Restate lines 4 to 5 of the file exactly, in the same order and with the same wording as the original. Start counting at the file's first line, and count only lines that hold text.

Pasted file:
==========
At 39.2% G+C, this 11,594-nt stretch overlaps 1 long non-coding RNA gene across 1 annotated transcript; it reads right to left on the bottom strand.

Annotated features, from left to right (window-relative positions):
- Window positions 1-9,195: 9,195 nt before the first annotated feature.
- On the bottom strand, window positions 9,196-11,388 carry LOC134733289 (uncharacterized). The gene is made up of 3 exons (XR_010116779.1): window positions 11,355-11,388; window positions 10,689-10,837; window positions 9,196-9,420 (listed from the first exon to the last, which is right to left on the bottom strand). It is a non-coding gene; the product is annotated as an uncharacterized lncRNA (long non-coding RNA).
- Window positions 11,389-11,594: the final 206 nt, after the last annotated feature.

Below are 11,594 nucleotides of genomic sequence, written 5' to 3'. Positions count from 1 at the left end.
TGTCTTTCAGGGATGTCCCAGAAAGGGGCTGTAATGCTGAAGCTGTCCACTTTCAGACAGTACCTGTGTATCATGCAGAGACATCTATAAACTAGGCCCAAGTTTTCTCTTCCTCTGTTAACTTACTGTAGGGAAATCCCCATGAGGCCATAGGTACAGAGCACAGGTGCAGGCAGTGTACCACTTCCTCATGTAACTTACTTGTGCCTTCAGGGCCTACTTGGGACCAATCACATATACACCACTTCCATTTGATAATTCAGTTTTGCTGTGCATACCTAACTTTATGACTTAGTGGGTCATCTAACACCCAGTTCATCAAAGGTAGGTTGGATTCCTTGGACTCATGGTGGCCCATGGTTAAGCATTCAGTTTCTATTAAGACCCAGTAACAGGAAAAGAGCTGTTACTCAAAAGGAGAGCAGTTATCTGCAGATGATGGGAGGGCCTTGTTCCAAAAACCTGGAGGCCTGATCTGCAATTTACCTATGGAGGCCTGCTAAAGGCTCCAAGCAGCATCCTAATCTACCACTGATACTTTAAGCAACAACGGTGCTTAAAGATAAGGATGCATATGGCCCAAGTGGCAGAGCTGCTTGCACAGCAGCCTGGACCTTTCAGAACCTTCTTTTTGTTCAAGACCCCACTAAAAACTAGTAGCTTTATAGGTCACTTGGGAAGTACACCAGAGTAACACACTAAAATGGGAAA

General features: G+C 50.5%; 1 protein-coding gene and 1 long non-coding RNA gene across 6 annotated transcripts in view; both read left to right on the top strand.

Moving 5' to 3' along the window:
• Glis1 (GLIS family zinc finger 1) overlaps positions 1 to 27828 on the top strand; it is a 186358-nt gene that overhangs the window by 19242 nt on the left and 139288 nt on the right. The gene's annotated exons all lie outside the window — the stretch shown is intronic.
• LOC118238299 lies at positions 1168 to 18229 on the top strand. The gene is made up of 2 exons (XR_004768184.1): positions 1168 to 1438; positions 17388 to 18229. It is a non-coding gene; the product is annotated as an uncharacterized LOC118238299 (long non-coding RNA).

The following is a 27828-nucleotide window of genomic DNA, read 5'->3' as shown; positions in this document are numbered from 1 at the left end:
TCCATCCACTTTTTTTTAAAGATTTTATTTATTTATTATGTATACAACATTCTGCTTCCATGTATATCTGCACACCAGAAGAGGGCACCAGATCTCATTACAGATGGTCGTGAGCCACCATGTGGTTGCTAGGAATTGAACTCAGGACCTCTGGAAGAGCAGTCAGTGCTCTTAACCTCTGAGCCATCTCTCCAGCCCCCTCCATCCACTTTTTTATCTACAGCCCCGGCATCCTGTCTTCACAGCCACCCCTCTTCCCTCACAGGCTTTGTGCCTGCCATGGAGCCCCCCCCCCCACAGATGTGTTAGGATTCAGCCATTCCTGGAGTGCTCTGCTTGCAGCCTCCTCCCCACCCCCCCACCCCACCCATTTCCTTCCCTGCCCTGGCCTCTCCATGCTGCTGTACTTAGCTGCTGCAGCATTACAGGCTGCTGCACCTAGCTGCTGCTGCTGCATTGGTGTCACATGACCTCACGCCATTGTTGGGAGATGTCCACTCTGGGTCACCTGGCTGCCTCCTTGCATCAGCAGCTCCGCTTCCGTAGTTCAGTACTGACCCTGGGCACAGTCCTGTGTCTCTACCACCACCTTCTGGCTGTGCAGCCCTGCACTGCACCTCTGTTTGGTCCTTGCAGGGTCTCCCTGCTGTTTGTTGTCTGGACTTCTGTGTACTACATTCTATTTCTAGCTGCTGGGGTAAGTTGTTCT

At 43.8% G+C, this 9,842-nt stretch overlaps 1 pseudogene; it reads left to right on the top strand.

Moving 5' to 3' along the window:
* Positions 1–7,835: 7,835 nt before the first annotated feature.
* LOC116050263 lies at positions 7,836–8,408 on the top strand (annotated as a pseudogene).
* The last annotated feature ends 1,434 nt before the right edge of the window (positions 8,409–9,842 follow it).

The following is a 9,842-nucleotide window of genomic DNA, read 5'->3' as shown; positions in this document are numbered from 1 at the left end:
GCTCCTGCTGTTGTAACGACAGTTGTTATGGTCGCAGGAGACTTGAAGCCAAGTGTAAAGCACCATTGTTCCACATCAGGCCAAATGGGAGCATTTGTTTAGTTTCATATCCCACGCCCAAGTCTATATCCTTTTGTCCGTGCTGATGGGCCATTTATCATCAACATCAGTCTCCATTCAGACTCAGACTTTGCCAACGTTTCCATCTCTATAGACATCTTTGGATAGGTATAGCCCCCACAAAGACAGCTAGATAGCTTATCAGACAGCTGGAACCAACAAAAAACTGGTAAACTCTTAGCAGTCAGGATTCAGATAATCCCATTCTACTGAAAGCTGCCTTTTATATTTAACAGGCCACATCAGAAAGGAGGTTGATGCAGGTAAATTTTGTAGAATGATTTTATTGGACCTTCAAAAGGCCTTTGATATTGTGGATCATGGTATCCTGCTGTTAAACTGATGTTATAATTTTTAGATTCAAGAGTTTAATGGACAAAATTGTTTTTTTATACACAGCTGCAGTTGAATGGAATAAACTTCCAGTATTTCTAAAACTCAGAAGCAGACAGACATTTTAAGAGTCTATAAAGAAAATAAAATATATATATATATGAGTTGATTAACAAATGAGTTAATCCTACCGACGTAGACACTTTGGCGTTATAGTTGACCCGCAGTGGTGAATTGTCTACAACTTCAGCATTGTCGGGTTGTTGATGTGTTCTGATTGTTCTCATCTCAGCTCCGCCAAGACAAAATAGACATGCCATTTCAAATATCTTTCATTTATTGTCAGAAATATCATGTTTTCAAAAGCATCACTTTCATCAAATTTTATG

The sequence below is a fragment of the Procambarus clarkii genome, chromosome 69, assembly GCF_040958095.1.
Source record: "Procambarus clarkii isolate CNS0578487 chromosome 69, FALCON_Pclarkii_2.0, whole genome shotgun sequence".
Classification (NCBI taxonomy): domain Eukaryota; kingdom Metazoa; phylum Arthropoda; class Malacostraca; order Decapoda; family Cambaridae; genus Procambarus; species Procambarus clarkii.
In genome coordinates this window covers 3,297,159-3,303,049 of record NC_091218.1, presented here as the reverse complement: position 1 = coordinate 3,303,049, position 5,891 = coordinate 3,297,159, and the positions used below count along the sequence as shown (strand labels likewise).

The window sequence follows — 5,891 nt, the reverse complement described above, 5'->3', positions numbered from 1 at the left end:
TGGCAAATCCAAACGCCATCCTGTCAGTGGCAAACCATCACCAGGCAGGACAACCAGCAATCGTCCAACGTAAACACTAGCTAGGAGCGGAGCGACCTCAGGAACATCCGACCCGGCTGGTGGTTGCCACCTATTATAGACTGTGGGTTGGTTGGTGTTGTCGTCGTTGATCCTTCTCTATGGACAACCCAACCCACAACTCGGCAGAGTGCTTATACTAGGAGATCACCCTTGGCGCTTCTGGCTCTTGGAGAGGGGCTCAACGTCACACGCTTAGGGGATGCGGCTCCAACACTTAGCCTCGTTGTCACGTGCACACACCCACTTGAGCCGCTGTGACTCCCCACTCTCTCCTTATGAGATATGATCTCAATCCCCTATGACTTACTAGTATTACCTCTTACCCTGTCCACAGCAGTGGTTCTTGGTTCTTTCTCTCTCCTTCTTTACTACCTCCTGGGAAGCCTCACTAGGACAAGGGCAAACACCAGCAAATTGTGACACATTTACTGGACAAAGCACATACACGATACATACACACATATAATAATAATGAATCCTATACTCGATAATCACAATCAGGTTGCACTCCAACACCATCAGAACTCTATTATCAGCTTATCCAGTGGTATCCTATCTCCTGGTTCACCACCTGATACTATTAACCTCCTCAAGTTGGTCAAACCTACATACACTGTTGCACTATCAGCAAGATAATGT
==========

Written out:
- On the bottom strand, window positions 9,196-11,388 carry LOC134733289 (uncharacterized). The gene is made up of 3 exons (XR_010116779.1): window positions 11,355-11,388; window positions 10,689-10,837; window positions 9,196-9,420 (listed from the first exon to the last, which is right to left on the bottom strand). It is a non-coding gene; the product is annotated as an uncharacterized lncRNA (long non-coding RNA).
- Window positions 11,389-11,594: the final 206 nt, after the last annotated feature.